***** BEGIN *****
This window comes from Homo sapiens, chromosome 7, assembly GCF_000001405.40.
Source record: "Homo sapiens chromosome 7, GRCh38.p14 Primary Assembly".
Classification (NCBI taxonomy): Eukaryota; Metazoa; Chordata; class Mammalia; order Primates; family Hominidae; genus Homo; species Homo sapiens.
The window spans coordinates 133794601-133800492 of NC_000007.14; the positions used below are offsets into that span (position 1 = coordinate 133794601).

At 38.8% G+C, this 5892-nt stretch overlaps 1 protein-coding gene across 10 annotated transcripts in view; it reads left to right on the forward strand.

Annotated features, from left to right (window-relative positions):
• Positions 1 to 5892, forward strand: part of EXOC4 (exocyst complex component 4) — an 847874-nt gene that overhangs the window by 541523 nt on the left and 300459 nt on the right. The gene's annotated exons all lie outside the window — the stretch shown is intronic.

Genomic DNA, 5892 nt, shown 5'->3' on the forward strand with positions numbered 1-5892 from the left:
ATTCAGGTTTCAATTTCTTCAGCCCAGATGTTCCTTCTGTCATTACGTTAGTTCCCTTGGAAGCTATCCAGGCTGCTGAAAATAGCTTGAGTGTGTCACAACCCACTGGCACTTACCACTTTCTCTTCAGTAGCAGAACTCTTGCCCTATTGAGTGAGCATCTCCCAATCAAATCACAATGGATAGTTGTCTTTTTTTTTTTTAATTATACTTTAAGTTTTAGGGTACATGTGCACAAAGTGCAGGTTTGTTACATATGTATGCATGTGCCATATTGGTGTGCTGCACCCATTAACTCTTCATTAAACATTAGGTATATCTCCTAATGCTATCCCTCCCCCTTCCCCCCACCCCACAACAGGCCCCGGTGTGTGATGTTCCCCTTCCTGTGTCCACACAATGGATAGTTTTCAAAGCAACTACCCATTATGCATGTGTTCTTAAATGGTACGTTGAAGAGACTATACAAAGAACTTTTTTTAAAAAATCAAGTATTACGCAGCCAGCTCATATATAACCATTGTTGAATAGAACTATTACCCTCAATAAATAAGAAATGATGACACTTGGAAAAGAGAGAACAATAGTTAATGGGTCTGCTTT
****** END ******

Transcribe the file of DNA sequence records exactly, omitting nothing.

This window comes from Homo sapiens, chromosome 7, assembly GCF_000001405.40.
Source record: "Homo sapiens chromosome 7, GRCh38.p14 Primary Assembly".
Classification (NCBI taxonomy): Eukaryota; Metazoa; Chordata; class Mammalia; order Primates; family Hominidae; genus Homo; species Homo sapiens.
The window spans coordinates 133794601-133800492 of NC_000007.14; the positions used below are offsets into that span (position 1 = coordinate 133794601).

At 38.8% G+C, this 5892-nt stretch overlaps 1 protein-coding gene across 10 annotated transcripts in view; it reads left to right on the forward strand.

Annotated features, from left to right (window-relative positions):
• Positions 1 to 5892, forward strand: part of EXOC4 (exocyst complex component 4) — an 847874-nt gene that overhangs the window by 541523 nt on the left and 300459 nt on the right. The gene's annotated exons all lie outside the window — the stretch shown is intronic.

Genomic DNA, 5892 nt, shown 5'->3' on the forward strand with positions numbered 1-5892 from the left:
ATTCAGGTTTCAATTTCTTCAGCCCAGATGTTCCTTCTGTCATTACGTTAGTTCCCTTGGAAGCTATCCAGGCTGCTGAAAATAGCTTGAGTGTGTCACAACCCACTGGCACTTACCACTTTCTCTTCAGTAGCAGAACTCTTGCCCTATTGAGTGAGCATCTCCCAATCAAATCACAATGGATAGTTGTCTTTTTTTTTTTTAATTATACTTTAAGTTTTAGGGTACATGTGCACAAAGTGCAGGTTTGTTACATATGTATGCATGTGCCATATTGGTGTGCTGCACCCATTAACTCTTCATTAAACATTAGGTATATCTCCTAATGCTATCCCTCCCCCTTCCCCCCACCCCACAACAGGCCCCGGTGTGTGATGTTCCCCTTCCTGTGTCCACACAATGGATAGTTTTCAAAGCAACTACCCATTATGCATGTGTTCTTAAATGGTACGTTGAAGAGACTATACAAAGAACTTTTTTTAAAAAATCAAGTATTACGCAGCCAGCTCATATATAACCATTGTTGAATAGAACTATTACCCTCAATAAATAAGAAATGATGACACTTGGAAAAGAGAGAACAATAGTTAATGGGTCTGCTTT